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|Source: University Hospitals Cleveland Medical Center|
May Is National Stroke Awareness Month. Here Are Nine Warning Signs To Look For From University Hospitals Cleveland Medical Center Neurologist Michael DeGeorgia
May is National Stroke Awareness month. Stroke is the third leading cause of death in the US and is responsible for more serious long-term disabilities than any other disease. Stroke can happen to anyone at anytime – so knowing the warning signs of this medical emergency is critical. |
“If you experience sudden loss of balance or coordination, double or blurry vision, face drooping, arm weakness or numbness, and difficulty with speech, you should call 9-1-1 immediately,” says vascular neurologist Michael DeGeorgia, MD.
A stroke occurs when the flow of blood to a part of the brain is cut off. This can be due to a blood clot (ischemic stroke) or a burst blood vessel bleeding into the brain (hemorrhagic stroke). The nine warning signs of stroke are:
•Weakness or numbness of the face, arm or leg, especially on one side of the body
•Confusion or difficulty speaking or understanding
•Problems with vision, such as dimness or loss of vision in one or both eyes
•Dizziness or problems with balance or coordination
•Problems with movement or walking
•Severe headaches with no other known cause
•Sudden nausea, vomiting or fever not caused by a viral illness
•Brief loss or change of consciousness, such as fainting, confusion, seizures or coma
Transient ischemic attack (TIA) – or “mini-stroke”
Although stroke warning signs haven't changed in the past five years, the window of treatment has. In the past when someone had a stroke, the time frame for treatment with the clot-busting drug tPA was three to six hours. After that time, treatment options were few. Fortunately, that is no longer true.
“Due to a revolution in clot removal technology and advanced brain imaging, when a patient with an acute ischemic stroke gets to a UH emergency room within 24 hours of experiencing symptoms, they still have a good chance for a complete recovery when their MRI shows brain tissue is still salvageable,” says Dr. DeGeorgia. “At that point, we take the patient to the cath lab and open the blocked artery to remove the clot.”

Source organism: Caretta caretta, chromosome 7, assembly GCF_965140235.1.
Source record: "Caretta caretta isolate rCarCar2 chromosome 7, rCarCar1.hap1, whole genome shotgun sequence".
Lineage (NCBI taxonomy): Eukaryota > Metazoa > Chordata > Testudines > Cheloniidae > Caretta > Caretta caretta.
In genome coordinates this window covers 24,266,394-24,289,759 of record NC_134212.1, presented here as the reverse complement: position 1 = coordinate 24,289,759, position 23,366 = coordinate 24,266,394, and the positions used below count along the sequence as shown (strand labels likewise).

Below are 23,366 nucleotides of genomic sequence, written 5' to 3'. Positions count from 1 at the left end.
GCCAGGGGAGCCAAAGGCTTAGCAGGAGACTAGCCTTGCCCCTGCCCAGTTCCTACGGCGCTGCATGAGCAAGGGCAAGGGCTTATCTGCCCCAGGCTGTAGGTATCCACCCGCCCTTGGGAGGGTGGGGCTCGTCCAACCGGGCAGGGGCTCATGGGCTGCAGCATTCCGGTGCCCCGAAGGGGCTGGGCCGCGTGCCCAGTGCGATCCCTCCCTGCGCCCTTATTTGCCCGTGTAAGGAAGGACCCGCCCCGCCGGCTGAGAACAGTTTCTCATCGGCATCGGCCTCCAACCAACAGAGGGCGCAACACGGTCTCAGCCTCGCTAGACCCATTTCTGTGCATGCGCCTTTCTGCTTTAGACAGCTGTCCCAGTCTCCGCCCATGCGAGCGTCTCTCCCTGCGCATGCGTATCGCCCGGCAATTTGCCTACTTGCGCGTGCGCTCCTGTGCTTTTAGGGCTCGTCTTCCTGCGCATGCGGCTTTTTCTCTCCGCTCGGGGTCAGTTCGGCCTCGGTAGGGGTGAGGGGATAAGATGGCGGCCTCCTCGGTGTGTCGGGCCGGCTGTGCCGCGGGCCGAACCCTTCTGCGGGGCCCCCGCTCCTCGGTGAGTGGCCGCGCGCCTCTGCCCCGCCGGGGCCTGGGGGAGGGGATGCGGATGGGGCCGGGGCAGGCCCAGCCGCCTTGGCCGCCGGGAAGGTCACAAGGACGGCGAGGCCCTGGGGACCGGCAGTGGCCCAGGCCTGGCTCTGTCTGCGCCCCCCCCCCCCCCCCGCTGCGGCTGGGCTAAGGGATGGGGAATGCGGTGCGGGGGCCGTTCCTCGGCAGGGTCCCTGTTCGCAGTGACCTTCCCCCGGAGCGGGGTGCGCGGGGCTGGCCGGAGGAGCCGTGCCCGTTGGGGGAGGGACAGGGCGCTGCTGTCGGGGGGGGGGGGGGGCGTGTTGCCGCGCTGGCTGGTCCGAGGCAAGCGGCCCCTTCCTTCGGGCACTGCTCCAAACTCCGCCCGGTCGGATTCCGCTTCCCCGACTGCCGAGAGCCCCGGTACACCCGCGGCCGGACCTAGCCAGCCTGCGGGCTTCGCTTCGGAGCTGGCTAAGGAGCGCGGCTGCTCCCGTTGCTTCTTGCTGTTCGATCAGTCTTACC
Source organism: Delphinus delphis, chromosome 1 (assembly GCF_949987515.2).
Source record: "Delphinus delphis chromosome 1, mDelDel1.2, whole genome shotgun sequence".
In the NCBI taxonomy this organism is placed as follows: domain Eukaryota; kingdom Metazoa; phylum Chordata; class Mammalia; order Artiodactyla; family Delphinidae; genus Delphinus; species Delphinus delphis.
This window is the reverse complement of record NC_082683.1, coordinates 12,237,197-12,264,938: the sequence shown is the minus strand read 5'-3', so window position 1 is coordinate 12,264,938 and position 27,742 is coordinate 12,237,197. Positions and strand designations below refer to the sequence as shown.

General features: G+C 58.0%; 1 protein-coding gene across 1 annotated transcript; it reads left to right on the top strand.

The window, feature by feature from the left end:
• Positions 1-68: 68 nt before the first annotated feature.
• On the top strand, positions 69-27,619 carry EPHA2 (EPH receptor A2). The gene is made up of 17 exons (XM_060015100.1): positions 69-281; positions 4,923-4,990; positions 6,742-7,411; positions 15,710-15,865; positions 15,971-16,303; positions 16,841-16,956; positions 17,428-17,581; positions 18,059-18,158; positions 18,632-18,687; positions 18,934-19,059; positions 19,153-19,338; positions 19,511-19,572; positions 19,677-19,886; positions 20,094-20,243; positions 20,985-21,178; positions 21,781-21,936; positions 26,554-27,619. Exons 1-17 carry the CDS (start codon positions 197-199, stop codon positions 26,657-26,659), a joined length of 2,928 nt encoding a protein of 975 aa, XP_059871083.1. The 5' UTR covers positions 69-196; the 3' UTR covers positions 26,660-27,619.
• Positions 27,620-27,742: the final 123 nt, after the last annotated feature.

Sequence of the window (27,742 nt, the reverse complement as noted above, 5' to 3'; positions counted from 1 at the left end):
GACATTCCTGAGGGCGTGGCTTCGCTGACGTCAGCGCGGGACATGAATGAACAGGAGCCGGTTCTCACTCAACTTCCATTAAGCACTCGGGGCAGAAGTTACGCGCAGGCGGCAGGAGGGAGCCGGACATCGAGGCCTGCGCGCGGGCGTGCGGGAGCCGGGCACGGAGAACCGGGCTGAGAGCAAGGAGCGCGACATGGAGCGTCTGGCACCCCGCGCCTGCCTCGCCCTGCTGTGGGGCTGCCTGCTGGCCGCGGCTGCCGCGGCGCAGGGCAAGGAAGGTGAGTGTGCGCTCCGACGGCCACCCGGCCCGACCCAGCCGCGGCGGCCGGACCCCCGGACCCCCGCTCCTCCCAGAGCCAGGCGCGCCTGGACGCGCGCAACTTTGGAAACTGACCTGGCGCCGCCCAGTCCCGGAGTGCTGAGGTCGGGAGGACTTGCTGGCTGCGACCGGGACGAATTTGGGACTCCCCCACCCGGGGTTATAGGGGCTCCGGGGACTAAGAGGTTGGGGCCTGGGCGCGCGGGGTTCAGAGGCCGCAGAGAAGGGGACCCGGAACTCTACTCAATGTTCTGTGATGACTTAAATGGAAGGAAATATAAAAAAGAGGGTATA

This new stroke procedure – called mechanical thrombectomy – is now protocol at UH as the result of the DAWN study, of which UH was a major participant.
“The study showed that a stroke patient’s own physiological clock matters more than the clock on the wall,” Dr. DeGeorgia says.
In a thrombectomy, a doctor threads a catheter (thin, hollow tube) through an artery in the patient’s groin up to the brain. Once the catheter is in place, the doctor uses a tiny mechanical device to break up or remove the clot.
This potentially life-saving treatment is good news for older adults who are more likely to have a stroke “because the incidence of cardiovascular disease and metabolic disorders increase with age,” says Dr. DeGeorgia. “But stroke isn't an inevitable consequence of aging. If seniors exercise regularly, reduce their stress, don't smoke, get plenty of sleep and eat a healthy diet, their risk of stroke is not much different than that of a younger person.”
Dr. DeGeorgia adds that stroke patients can recover years after their stroke.
“We now know the brain is more resilient than we used to think,” he says. “With good physical and rehabilitative therapy, and sensible lifestyle choices, patients can recover many of their physical losses. I tell stroke patients, it might take time, but never give up.”
Michael DeGeorgia, MD is the director of the Neurocritical Care Center and Center for Music and Medicine at University Hospitals Cleveland Medical Center.